Dangerous Curves begs the question, do curvy women threaten our ideals of beauty? The answer is yes and brave women like Roslyn Mays (the focus of this doc) couldn’t be more inspiring role models. While the female figure has long been subject to objectification, documentarian Merete Mueller explores an inverted perspective, placing the gaze within the minds of those women who dare put themselves on display.
Dangerous Curves investigates one woman, a non-profit worker turned pole dancer, as she faces insecurities about her voluptuous figure, embraces what it personally means to be sexy, and shatters body norms surrounding the female figure. This short is going to make you want to put on sparkly heels and step into your inner goddess.
“You can’t tell me there is a single woman in the world who at some point or another does not want to feel like a beautiful sex goddess.” – Roslyn Mays
At the film’s core is a search for freedom. A black, plus-sized woman trapped in the confines of her negative body image, Roslyn, otherwise known as @rozthediva on social media, rediscovers herself when she dares to explore her sexuality. Mueller’s film captures the stunning world of pole dancing and how a group of women, led by Roz, take control of their objectification.
Instead of hiding, there’s a beautiful look-at-me mentality that reigns supreme in this doc. Roz, a woman who always considered herself different and with a lower self-worth than others, found triumph in airing out her differences to the world. Not only was she able to make peace with her insecurities, she found other women who looked like her to bring to the stage. So while public exposure may produce bullies, the community of women that came forward far exceeded that risk.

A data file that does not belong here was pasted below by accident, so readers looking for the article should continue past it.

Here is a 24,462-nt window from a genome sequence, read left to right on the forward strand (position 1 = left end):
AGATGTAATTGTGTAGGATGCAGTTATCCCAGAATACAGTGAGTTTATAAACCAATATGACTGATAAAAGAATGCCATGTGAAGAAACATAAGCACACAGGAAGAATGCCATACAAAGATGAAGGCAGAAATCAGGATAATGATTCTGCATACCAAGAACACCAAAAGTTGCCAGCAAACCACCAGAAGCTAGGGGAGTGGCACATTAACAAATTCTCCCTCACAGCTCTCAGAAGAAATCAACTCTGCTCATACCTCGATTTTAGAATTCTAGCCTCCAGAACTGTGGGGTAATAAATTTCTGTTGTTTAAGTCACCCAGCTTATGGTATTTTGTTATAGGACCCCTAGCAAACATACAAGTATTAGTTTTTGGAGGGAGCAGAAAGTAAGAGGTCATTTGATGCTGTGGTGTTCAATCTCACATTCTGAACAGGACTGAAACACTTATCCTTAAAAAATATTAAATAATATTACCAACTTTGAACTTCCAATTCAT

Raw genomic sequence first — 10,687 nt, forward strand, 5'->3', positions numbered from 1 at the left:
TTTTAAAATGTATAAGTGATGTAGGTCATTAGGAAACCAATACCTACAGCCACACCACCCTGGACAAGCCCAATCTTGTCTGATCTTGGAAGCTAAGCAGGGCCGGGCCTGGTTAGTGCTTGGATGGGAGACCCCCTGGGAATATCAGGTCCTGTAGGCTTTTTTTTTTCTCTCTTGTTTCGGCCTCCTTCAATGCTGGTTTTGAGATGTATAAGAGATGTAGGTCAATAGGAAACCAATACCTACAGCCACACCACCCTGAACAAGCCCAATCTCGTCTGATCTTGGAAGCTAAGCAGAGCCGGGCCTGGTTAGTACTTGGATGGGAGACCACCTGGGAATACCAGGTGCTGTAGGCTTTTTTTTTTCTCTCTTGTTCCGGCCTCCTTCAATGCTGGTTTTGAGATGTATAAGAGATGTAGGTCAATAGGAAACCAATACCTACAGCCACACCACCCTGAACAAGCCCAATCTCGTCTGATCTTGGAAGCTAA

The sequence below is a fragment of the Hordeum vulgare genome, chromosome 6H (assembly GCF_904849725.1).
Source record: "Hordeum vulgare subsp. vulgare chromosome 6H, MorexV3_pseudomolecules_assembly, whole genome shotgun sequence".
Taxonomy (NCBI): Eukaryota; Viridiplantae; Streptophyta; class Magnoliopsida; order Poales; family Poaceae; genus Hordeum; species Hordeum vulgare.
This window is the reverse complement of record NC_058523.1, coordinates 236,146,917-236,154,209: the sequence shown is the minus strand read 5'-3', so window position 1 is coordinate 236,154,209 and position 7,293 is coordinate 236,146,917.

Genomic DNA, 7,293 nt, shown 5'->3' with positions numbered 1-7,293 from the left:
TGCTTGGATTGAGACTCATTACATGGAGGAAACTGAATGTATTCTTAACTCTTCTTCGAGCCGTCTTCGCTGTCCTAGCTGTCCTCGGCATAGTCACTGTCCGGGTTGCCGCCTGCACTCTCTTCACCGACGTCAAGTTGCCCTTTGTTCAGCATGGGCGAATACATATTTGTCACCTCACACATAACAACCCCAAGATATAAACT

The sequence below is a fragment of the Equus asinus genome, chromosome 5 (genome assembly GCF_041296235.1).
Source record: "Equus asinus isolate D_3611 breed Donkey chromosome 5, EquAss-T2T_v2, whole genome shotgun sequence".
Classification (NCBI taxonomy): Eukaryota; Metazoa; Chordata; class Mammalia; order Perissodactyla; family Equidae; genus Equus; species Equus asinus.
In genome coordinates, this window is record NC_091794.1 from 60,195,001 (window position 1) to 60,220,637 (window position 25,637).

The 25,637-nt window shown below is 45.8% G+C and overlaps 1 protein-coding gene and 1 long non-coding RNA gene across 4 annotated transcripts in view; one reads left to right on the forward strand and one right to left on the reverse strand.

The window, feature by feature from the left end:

Mueller’s long relationship with Roz helped the director connect with her subject on a deep level, creating compelling on-screen magic. Uniquely, Mueller, Roz, the film’s director of photography, and the co-producer all went to high school together, making the filmmaking process feel much like mini reunions over the course of the year in which they were filming.
The aforementioned co-producer, Dominique Herard, who had been volunteering at some of Roz’s early “Dangerous Curves” pole dancing shows, suggested the idea of a film to Mueller who was quickly taken by the scene. Excited by the possibility of exploring each performer’s relationship to her body, Mueller was tasked with finding a singular champion, thus landing on an old classmate. With Mueller’s encouragement, Roz was given a voice to discuss how she regularly combats ideals of body image, race discrimination, and gender objectification in the hopes of building a community of empowered women.
Dangerous Curves screened at Rooftop Films and the New Orleans Film Festival in 2016, making it’s online debut this year. Mueller is currently working on two experimental documentary short films. One is an essay film about her parents trip back to the city where they fell in love (Berlin, Germany) 15 years after their separation. The other is looking at the impact of nature imagery and nature sounds in maximum security prisons.